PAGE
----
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RE: RE: RE: RE: Is Gravity A Misnomer?

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Posted by CL on October 23, 2000 02:50:33 UTC

You know how the farther two objects are away from eachother, the less influence these two objects exert over eachother.....??

For example the good ol` distance squared rule....
Any two objects of any two masses, will exert a force proportional to the product of their two masses and inversly proportional to their distance squared. Basicaly, the gravitational force felt between any two objects placed a foot apart, will be a fourth as strong if the two objects are placed two feet apart. It will be a ninth as strong if they are three feet apart, a sixteenth as strong if they are four feet apart and so on. Well this same rule applies to the electromagnetic force of nature, where the product would be the two charges.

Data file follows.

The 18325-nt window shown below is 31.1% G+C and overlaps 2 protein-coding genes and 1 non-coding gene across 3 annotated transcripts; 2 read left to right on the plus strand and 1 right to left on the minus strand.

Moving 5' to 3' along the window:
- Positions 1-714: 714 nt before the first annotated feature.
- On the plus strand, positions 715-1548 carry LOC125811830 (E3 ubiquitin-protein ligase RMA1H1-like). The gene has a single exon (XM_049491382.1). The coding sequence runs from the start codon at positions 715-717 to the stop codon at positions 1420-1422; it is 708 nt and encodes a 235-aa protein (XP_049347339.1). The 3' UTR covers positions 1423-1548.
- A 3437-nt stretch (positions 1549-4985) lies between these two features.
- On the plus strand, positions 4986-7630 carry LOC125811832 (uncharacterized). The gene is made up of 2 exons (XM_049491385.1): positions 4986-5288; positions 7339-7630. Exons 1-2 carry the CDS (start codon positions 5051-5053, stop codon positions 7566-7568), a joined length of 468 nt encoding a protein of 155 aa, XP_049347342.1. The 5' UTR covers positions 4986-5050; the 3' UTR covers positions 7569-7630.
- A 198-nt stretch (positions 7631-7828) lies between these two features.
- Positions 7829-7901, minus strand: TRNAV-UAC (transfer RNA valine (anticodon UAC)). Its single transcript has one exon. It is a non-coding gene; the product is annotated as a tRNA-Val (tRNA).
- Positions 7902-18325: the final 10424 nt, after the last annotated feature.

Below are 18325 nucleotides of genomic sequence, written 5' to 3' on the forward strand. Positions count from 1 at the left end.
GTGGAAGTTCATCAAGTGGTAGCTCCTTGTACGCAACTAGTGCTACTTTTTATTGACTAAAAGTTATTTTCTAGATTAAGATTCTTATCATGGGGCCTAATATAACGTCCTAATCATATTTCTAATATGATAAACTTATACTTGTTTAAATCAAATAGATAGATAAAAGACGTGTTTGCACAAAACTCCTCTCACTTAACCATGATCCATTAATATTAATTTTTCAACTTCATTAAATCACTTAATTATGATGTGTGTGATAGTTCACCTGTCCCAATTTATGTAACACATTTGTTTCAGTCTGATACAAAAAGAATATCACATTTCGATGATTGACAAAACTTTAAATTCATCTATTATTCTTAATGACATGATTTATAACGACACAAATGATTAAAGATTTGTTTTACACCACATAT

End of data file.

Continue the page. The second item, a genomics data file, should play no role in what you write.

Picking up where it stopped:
All this mumbling on about forces and distances was only to make this point: if you placed two electrons a foot apart, the gravitational force felt between them is the same as the electromagnetic force felt between them if they were placed a light year apart. (Don`t quote me exactly because the units may have been in meters not feet). But the point is the force of gravity is by far weaker than the electromagnetic force, and even more-so than the strong nuclear force. Of the four forces of nature known to science, gravity is the all time most feeble force. That is where you got "weak" and "gravity" together.

Notice I never mentioned the term
"quantum"......thats because gravity being weak has nothing to do with whether or not it is felt on the quantum level. Don`t get this confused with what is actualy a force "the weak force" which is a force that plays a role in particle phyisics and quantum phenomena (it is the weakest of the so-called quantum forces). Is this where you got the distinction of weak and strong mixed up with graivity and the quantum level...??

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